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Accessory Exercises: Definition, Examples, and Uses

What are Accessory Exercises?

Accessory exercises are complementary movements you do in addition to your core activities (for example, the bench press, squat, and deadlift) to accumulate additional training volume, build muscle, improve your performance, and enjoy more varied workouts. An example of an accessory exercise to the barbell squat could be a leg press or hack squat.

A Deeper Look at Accessory Exercises

Core exercises are part of every type of training, regardless of the athlete’s goals. These are the primary movements or activities to improve athletic characteristics and hone sport-specific skills.

Accessory exercises complement the primary activities and make workouts more balanced and complete.

Focusing only on core activities can be too physically demanding and unengaging, putting athletes at risk of overuse injuries due to the high amounts of very specific stress placed on the body. 

Imagine a powerlifter only doing competition-style bench press, low-bar squats, and their preferred deadlift (conventional or sumo) with no accessory work. 

These are the core lifts for the sport, but only doing them would make for quite a dull training plan. It would also be too demanding to recover from and more likely to result in nagging aches or injuries.

So, powerlifters preparing for competition do these three lifts but also include accessory movements like the close-grip bench press, front squat, hyperextensions, and bent-over row to get extra training volume and have more variety.

For example, rather than doing a competition-style bench three times weekly for 15+ total sets, a powerlifter using daily undulating periodization can do a comp-style bench one day, a pause bench another day, and a close-grip bench for the third session of the week.

How to Program Accessory Exercises

Programming accessory work is highly individual and depends on the athlete’s primary training, goals, and ability to recover. 

The primary thing to remember is that accessory exercises come after the main work. Core lifts come first because we should do them while we are still fresh and put in maximum effort.

This usually means doing one core lift, typically for 4 to 7 sets, and following up with accessory work. For example:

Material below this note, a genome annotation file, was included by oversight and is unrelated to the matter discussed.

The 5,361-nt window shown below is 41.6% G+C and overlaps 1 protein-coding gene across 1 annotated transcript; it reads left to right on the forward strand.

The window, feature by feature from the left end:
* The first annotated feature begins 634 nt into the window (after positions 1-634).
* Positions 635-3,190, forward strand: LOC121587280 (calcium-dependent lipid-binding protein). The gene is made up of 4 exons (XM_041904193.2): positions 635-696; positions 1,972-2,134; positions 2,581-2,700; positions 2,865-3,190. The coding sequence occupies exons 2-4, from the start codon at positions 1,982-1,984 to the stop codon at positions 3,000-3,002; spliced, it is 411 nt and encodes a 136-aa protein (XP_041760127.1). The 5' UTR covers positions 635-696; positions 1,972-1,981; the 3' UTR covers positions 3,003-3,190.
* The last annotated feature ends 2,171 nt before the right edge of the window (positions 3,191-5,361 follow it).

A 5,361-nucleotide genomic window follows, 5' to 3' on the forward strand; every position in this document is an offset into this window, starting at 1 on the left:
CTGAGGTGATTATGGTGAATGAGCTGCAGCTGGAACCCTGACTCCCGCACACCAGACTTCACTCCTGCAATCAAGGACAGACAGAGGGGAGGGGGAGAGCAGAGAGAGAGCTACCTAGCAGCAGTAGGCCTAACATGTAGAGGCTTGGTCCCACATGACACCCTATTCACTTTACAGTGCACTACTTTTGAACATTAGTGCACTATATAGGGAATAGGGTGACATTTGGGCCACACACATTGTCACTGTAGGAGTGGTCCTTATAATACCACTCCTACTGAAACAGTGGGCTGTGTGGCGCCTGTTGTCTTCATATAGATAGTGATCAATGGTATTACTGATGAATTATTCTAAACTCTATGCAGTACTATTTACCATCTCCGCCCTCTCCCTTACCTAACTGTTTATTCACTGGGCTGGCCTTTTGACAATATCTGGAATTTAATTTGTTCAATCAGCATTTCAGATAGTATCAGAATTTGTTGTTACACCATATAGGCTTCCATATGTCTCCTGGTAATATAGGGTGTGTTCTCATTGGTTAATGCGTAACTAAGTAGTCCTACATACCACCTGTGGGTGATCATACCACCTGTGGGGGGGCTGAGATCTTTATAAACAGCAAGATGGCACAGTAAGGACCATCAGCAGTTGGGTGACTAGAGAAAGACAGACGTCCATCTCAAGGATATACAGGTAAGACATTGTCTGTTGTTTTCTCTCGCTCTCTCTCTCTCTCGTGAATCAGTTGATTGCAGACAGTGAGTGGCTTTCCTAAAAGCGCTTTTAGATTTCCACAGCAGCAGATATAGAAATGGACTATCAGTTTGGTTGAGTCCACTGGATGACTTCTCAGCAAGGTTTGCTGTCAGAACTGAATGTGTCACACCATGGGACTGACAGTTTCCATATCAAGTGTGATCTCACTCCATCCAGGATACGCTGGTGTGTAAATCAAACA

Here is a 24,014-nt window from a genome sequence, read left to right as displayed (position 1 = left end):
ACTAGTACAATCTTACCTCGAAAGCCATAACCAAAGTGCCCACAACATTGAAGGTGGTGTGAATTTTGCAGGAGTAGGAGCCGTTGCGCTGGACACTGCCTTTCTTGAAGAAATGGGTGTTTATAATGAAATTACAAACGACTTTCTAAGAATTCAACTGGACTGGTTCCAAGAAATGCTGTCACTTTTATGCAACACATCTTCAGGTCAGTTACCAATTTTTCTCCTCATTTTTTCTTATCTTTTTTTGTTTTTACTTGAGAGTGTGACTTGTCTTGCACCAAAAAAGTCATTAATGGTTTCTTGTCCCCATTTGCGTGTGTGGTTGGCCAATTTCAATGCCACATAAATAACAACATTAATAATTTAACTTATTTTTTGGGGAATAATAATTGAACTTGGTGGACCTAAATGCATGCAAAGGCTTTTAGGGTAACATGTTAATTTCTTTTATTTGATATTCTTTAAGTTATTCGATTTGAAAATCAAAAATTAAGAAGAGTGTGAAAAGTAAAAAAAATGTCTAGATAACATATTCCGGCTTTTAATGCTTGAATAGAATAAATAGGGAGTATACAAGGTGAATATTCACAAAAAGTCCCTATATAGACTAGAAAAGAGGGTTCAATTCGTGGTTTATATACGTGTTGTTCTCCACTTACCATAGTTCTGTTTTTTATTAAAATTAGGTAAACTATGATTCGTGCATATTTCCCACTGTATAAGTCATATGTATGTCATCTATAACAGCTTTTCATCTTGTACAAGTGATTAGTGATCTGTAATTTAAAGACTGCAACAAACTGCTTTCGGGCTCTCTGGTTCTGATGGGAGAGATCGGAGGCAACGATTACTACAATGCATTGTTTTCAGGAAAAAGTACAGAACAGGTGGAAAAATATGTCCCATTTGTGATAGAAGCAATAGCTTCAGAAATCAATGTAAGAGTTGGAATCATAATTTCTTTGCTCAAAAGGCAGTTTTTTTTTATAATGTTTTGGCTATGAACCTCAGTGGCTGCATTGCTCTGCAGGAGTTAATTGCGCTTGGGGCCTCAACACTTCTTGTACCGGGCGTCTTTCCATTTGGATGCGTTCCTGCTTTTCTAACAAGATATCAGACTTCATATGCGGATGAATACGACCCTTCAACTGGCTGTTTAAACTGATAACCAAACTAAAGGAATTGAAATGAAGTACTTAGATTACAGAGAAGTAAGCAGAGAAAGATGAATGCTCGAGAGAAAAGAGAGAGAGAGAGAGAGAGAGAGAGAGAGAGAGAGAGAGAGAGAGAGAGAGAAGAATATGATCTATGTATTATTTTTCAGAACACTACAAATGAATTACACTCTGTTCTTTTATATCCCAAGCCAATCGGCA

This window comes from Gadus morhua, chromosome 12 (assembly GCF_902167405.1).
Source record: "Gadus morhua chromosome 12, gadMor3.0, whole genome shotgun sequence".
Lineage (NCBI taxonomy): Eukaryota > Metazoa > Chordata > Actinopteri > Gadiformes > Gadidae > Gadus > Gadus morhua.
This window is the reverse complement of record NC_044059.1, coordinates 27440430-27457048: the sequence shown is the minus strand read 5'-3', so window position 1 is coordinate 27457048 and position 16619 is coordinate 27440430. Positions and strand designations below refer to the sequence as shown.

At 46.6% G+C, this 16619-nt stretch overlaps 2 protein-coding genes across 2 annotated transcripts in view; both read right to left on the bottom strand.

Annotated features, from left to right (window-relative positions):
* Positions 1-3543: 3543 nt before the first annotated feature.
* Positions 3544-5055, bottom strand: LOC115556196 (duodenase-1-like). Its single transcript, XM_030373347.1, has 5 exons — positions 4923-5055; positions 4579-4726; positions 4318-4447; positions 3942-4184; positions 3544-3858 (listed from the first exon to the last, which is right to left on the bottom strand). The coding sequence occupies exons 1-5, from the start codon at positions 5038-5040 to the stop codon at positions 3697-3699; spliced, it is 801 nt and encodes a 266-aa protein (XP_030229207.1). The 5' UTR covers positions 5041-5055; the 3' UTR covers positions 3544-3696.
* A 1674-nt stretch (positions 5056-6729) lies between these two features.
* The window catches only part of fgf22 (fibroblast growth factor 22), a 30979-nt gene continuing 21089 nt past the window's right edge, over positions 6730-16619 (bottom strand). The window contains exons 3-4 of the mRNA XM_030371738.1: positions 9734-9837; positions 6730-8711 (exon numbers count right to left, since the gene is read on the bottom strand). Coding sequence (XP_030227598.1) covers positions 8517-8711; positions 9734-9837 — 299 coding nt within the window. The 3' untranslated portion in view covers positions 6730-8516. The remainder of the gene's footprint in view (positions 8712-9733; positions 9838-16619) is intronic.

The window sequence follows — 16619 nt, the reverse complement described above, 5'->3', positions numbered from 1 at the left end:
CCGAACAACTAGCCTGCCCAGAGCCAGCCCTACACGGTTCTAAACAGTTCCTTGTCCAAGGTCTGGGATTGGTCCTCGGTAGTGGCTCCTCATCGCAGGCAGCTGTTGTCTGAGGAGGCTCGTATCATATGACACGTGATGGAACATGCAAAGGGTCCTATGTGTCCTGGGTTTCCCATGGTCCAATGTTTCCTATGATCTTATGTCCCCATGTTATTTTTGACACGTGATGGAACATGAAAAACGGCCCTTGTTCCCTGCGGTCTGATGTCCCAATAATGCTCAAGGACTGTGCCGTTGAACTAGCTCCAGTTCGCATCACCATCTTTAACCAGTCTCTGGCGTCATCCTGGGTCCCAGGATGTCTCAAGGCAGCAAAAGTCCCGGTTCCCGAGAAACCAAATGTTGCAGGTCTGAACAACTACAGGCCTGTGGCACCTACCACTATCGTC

Low bar back squat – 6 sets

Split squats – 4 sets

Hack squat – 4 sets

It’s also important to pick accessory movements carefully, experiment with multiple options to see how trainees respond and stick to the activities your athletes can do safely to get a good stimulus. 

Also, accessory activities must directly contribute to the main work in some way and push the needle for athletes. We could argue that most exercises targeting the same muscles would be good, but exceptions exist.

To use powerlifting as an example again, leg extensions and pause squats target the quadriceps, the primary muscles that work during squats. But I’ll let you decide which is the better accessory lift for a powerlifter.

Finally, it’s essential to consider the overall training volume and the athlete’s ability to recover so they don’t become overtrained from accessory work.

If an athlete feels relatively challenged by the core exercises and barely has the energy to do accessory work, it means their main work is too much, or they lack the work capacity to handle more volume.

If the athlete can handle the main work, you can gradually introduce accessory exercises, monitor their performance, and ask for feedback. There’s no single best way to do this; it comes down to testing, assessing, and adjusting.


1. How are accessory exercises different from compound movements?

Accessory exercises are typically compound lifts that directly support the primary training someone does. However, not all compound lifts are accessory exercises; they can sometimes be core movements (e.g., barbell back squats for a powerlifter).

2. How heavy to go on accessory exercises?

There is no universal formula. It’s generally best to keep accessory work somewhat lighter––typically around 8 to 15 reps per set.

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